A χ2 test indicates that the type of epidermal structure preserved is strongly associated with depositional environment. Filaments/feathers are more frequently preserved in lacustrine/lagoonal settings than would be expected by chance (p < 0.0001; electronic supplementary material, S2). Conversely, there is no significant correlation between the body region preserved and the integumentary structure type present (p = 0.1239; electronic supplementary material, S2).
Current data do not provide definitive support for the suggestion that protofeathers were synapomorphic for dinosaurs. Instead, it seems most likely that scaly skin, unadorned by feathers or their precursors, was primitive for Dinosauria and retained in the majority of ornithischians, all sauropodomorphs and some early-diverging theropods (filaments are thus far unknown in ceratosaurians, abelisaurids and allosauroids: electronic supplementary material, S1). Additional examples of protofeathers would be required from early dinosaur lineages or non-dinosaurian dinosauromorphs to optimize this feature to the base of Dinosauria. In particular, the ancestral condition in pterosaurs is pivotal in this regard, but currently unknown. Filaments/feathers were probably present in the coelurosaur common ancestor and might have characterized all theropods, though support for the latter proposal is equivocal (electronic supplementary material, S1 and S2). There is some evidence across the dinosaur tree for homoplastic loss of these structures (e.g. some tyrannosaurids possess scales, but lack evidence for other epidermal structures; electronic supplementary material, S1), so integument evolution cannot be regarded as a progression to more complex epidermal structures.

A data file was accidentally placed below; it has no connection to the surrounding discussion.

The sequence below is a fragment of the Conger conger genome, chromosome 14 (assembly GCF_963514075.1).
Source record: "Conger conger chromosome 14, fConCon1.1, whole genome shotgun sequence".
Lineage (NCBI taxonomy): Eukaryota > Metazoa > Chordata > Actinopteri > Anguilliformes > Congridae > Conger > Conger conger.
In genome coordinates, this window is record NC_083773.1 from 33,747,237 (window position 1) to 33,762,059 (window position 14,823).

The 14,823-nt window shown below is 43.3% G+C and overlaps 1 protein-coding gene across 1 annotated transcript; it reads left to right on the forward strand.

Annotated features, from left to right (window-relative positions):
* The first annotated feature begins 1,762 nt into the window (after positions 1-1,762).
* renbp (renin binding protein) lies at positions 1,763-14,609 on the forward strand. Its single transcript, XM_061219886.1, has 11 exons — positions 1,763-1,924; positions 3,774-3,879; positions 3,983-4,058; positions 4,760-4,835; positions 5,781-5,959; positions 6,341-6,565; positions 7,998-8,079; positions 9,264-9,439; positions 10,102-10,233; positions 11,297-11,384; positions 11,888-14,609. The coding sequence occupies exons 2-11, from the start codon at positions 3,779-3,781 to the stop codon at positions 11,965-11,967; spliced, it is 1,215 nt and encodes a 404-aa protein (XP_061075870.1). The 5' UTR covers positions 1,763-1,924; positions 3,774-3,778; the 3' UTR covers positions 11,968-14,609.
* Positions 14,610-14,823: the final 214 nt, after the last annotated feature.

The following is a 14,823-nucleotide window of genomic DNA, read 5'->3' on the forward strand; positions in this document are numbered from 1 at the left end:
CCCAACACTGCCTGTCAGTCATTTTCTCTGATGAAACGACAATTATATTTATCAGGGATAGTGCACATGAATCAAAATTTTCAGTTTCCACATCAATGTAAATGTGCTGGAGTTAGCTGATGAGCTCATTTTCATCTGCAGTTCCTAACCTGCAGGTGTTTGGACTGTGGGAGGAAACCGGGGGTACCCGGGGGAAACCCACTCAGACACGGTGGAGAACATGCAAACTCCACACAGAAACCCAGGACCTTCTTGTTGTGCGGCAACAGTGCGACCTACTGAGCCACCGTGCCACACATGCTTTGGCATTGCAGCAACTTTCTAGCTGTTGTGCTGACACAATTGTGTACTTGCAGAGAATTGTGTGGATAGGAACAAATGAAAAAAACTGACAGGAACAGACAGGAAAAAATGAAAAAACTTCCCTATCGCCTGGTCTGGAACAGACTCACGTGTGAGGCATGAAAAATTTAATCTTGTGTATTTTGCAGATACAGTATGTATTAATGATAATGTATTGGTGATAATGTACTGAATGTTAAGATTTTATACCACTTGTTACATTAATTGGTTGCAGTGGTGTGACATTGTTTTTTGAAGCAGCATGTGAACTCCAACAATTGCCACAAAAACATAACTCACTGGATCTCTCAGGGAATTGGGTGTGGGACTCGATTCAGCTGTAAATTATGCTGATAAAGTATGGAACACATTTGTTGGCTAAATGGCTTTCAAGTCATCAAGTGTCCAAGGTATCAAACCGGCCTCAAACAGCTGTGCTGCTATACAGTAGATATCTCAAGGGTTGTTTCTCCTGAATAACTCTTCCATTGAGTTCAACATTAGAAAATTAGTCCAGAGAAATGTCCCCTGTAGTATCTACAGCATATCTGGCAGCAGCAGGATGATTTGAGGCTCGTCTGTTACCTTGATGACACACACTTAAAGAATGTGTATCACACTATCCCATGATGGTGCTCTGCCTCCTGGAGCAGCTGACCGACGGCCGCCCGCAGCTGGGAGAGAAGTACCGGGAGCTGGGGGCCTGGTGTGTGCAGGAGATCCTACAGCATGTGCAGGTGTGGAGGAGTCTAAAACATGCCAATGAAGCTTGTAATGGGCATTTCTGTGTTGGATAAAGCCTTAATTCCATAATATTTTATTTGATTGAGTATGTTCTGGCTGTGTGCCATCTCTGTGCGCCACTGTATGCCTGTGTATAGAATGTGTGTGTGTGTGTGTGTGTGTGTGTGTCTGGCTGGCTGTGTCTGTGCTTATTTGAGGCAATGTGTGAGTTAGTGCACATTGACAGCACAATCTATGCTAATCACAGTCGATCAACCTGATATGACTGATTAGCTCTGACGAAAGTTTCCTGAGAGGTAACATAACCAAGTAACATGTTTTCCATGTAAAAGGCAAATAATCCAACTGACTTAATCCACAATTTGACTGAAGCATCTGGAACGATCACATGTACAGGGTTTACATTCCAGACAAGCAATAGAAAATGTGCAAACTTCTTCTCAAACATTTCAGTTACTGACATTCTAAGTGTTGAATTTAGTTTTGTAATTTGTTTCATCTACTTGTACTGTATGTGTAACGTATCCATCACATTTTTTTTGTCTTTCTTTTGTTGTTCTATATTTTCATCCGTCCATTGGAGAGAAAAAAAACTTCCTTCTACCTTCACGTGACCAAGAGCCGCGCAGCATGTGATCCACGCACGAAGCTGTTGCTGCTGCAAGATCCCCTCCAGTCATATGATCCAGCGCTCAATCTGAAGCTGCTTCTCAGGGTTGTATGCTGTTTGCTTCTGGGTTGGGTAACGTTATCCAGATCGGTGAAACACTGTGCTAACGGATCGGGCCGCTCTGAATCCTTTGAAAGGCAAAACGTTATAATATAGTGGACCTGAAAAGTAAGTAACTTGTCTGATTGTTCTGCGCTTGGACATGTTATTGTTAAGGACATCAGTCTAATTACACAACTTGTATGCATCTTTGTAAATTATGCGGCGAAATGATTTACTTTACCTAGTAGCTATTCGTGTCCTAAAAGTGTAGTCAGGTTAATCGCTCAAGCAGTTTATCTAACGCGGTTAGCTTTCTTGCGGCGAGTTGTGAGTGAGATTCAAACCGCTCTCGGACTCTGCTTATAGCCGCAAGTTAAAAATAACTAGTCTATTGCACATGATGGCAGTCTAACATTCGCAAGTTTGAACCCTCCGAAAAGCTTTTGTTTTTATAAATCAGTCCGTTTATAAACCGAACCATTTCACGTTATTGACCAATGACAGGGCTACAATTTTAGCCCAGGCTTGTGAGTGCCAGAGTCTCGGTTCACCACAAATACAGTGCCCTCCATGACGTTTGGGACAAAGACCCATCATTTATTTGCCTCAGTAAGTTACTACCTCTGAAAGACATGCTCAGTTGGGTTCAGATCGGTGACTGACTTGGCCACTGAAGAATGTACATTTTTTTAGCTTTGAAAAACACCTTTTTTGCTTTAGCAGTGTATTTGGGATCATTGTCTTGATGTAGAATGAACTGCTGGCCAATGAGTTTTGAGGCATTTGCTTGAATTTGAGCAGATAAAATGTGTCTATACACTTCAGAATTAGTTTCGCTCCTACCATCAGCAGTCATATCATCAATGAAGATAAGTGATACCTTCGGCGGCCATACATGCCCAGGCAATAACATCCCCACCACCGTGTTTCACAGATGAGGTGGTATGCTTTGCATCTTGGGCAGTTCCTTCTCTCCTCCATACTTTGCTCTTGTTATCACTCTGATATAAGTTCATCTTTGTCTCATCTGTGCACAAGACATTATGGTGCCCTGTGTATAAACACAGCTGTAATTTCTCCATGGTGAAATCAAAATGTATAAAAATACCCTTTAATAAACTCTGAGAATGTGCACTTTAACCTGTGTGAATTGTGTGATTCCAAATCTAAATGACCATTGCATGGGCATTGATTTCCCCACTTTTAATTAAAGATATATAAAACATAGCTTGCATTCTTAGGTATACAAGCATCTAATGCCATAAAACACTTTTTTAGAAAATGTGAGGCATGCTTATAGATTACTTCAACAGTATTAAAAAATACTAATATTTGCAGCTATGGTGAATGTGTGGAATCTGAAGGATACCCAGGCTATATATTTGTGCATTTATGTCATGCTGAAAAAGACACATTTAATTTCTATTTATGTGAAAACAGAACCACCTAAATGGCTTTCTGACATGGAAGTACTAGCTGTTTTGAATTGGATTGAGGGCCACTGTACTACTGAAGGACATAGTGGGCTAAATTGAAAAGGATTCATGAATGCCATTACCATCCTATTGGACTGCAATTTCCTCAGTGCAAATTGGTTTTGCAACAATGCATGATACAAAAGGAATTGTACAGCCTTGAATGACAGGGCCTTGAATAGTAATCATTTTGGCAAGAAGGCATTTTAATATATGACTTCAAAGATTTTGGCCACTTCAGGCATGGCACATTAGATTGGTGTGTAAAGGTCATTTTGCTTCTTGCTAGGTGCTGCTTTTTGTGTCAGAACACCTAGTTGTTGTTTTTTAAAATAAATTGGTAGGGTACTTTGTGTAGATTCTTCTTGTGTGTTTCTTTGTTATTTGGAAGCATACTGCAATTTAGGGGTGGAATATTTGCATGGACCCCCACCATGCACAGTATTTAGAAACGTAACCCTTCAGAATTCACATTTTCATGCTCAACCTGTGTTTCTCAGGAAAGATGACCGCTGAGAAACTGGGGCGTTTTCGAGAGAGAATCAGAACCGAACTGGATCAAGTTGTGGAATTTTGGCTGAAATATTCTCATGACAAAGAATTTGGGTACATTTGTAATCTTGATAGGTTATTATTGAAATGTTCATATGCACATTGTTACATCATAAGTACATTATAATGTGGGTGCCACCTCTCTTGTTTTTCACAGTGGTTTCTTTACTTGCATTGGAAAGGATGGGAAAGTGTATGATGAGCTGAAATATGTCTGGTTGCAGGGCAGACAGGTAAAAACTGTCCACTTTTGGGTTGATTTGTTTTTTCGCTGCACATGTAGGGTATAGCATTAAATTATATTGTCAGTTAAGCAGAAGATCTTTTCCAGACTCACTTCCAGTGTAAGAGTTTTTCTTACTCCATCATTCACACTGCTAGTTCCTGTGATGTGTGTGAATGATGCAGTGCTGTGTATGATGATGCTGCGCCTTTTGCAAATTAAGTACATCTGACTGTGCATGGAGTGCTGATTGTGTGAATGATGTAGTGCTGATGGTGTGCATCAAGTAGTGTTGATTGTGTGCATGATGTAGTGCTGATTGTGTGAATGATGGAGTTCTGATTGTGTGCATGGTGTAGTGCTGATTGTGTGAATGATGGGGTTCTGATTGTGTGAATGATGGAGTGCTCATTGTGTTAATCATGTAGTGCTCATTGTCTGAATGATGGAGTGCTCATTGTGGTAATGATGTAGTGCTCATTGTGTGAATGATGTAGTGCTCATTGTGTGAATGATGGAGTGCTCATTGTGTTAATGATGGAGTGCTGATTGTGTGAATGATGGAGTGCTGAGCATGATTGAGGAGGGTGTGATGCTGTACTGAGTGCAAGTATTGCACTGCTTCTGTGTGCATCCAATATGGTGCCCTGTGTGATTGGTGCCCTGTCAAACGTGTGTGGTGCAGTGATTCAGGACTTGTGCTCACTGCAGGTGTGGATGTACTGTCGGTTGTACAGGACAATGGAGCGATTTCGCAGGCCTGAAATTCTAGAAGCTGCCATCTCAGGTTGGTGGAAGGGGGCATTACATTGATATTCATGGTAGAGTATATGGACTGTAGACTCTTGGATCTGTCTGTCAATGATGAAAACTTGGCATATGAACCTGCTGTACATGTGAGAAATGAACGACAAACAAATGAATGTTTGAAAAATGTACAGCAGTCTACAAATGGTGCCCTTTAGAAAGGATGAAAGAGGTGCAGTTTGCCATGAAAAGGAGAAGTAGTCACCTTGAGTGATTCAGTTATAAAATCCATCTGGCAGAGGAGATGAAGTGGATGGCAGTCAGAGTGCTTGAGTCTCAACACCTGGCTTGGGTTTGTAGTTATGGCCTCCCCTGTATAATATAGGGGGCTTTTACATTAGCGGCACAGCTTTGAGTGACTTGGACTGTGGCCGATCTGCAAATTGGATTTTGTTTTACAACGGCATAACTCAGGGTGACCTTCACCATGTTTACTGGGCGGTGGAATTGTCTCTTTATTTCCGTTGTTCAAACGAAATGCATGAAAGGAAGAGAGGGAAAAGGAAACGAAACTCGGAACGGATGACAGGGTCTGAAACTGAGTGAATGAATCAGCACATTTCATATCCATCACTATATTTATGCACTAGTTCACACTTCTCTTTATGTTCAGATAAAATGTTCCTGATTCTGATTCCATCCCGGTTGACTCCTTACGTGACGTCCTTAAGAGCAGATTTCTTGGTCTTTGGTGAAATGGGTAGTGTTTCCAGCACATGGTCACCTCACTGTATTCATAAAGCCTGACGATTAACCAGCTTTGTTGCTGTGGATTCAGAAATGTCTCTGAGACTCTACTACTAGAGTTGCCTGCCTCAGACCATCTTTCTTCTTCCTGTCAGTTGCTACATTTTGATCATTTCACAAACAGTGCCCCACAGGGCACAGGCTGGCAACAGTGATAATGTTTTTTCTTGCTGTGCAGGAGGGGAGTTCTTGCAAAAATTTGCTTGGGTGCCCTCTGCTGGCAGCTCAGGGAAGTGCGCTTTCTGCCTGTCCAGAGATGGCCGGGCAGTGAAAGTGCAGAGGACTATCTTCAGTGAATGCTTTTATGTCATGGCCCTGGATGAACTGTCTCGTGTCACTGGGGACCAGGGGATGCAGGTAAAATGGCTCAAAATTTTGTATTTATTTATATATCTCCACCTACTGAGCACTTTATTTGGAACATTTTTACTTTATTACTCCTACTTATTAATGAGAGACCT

Caution is warranted as taphonomy controls the types of integumentary structures preserved in different taxa. Feather-like structures are most frequently preserved in low-energy environments and may have been lost in coarse-grained, high-energy settings, though rare feather-like structures are known from the latter . No dinosaur skin impressions (except footprints) are known from the Late Triassic and they are rare from the Early–Middle Jurassic (electronic supplementary material, S1) periods when dinosaur-bearing lacustrine/lagoonal deposits are scarce. Hence, potential taphonomic windows for early dinosaur filaments/feathers are not available currently: new localities are needed to resolve whether early dinosaurs were scaled or feathered. Conversely, the exceptional preservation of coelurosaurs in Late Jurassic and Cretaceous lagerstätte might not be indicative of skin structures in earlier relatives.